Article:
Some horse owners say they fear more than just the disappearance of stables.

"This is a dying phenomenon," said Barbara Blanco, a Loyola law professor and amateur horsewoman. "I am convinced we are the last generation that will keep horses in our yards."

Horses are "increasingly a very expensive luxury," she said.

Other horse owners say that prediction may be a bit dire -- there are still dozens of stables and thousands of horses in Southern California, although precise numbers are difficult to come by. (The city of Los Angeles is among the only jurisdictions to register horses; it has a record of 1,793 -- an increase over last year, but one that officials attribute not necessarily to more equines but to better outreach to get owners to fill out paperwork.)

Still, many say it is time for government to do more to preserve horse keeping.

Kristene McGovern, a board member with the Equestrian Coalition of Orange County, said her group wants county officials to help protect stables on public land.

In the San Fernando Valley, Benson and others have formed an advocacy group, the Los Angeles Horse Council, to argue for zoning and other changes that could benefit horse owners.

The third-generation horse owner estimates that more than 50 stables in Lake View Terrace, Sylmar and Sun Valley have closed in the last decade.

That should be of concern even to those who wouldn't dream of climbing onto a horse's back, she said.

According to Benson, the vanishing of horses is a sign that "we are separated from the land. . . . People are afraid of the dirt. They are afraid of the dark. They have no sense of their place in the natural world."

Benson thinks there are a few things government could do to help horses and their owners. One item on her wish list is changing property-tax rules so that horse keeping could be considered an agricultural use (it is currently a commercial use in most instances), allowing horse operators to qualify for significant tax benefits.

The group also wants to find ways to prevent horse property from being rezoned for commercial uses, making it more difficult for stable owners to sell their land for shopping centers or parking lots. But that move is likely to be controversial because it could hurt property values.

The group has met with a handful of local elected officials to press its case, including Los Angeles City Councilwoman Wendy Greuel and state Sen. Alex Padilla.

Past efforts at preventing zoning changes have met with little success.

Even as she throws herself into equine activism, Benson sounds fatalistic. As her horse picked his way through Little Tujunga Wash on a recent morning, she flicked her heels against his flanks, pulled on the reins with her left hand and directed the animal toward where the wash passed under whizzing cars on the Foothill Freeway.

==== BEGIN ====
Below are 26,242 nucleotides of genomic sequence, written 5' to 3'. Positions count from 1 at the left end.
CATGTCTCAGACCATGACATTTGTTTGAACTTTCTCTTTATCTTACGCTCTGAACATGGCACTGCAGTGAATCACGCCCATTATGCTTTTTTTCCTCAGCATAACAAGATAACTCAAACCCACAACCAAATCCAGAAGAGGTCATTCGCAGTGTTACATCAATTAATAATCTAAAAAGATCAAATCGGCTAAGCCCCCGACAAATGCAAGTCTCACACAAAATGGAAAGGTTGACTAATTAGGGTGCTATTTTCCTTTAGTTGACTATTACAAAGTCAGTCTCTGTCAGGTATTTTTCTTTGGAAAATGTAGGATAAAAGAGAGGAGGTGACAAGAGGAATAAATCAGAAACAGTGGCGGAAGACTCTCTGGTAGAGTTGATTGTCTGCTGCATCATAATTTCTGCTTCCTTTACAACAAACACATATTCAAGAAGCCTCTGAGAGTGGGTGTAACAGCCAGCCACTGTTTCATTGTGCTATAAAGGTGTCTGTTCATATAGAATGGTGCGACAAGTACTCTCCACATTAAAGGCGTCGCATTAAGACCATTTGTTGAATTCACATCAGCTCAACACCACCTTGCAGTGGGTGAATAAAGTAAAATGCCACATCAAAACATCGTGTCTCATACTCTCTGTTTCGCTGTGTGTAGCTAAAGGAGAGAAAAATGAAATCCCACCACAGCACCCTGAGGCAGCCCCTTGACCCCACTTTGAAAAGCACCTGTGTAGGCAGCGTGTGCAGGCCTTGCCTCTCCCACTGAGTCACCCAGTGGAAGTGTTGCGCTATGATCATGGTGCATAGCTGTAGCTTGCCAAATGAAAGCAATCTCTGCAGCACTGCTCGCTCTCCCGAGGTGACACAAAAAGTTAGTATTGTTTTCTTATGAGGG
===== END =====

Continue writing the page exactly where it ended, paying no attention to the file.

With her long gray hair and steely gaze, Benson sat on her horse with a firm authority over the animal -- even if she can't control what happens to his environment.

"I grew up riding these trails," Benson said. But when she was young, she said, the trails stretched farther and the whole community had horses and would ride them together.

Although her daughter loves to ride, her husband and son don't. So now when Benson rides, she often rides alone.

Monday, January 26, 2009

Shoeing for the job


Book Excerpt: Shoeing for the Job

by: Heather Smith Thomas
January 26 2009, Article # 13508

There are many kinds of horseshoes; try to select shoes well suited to your horse's work. While a horse with a problem may need a farrier to create a special shoe, many horses get along fine with factory-made shoes.

Shoes should always be as light as is practical, taking into consideration the wear demanded of them, so that they interfere as little as possible with the normal flight of the horse's foot. Weight, no matter how it's added to the foot, tends to reduce speed and agility. Added weight can also make a minor deviation in foot flight more noticeable.

The normal flight of the foot is a relatively straightforward line. No horse's foot moves perfectly straight, but good leg conformation creates the most straightforward motion with the least wasted effort and movement. Any significant deviation from normal foot flight takes the form of an arc--either to the outside or inside of this relatively straight line. Adding weight to the foot in the form of a shoe will increase the arc because of the additional swing it makes. Ordinary shoeing thus accentuates a horse's foot flight and any gait defect.

Most horses never hit themselves when running barefoot (with short, properly worn hooves) but some will forge or interfere when shod due to the added weight of the shoe. A horse that tends to interfere (strike one front limb against the other, or one hind limb against the other hind) or forge (strike a front heel or sole with the hind toe) does so even worse when shod. The weight makes the horse's strides slightly longer and the arcs of foot flight even more pronounced. Thus, he must be carefully (correctively) shod to prevent these problems.


Friday, January 16, 2009

Insulin resistance in Endurance Horses

Karen's Blog

I’m going to start riding Rocky again more regularly now that his feet have grown out and he’s sound again. How wonderful is that? He had a slight episode of laminitis last year. His feet fully recovered. He’s considered to be insulin resistant so I had to make a few changes with how I manage his feeding program.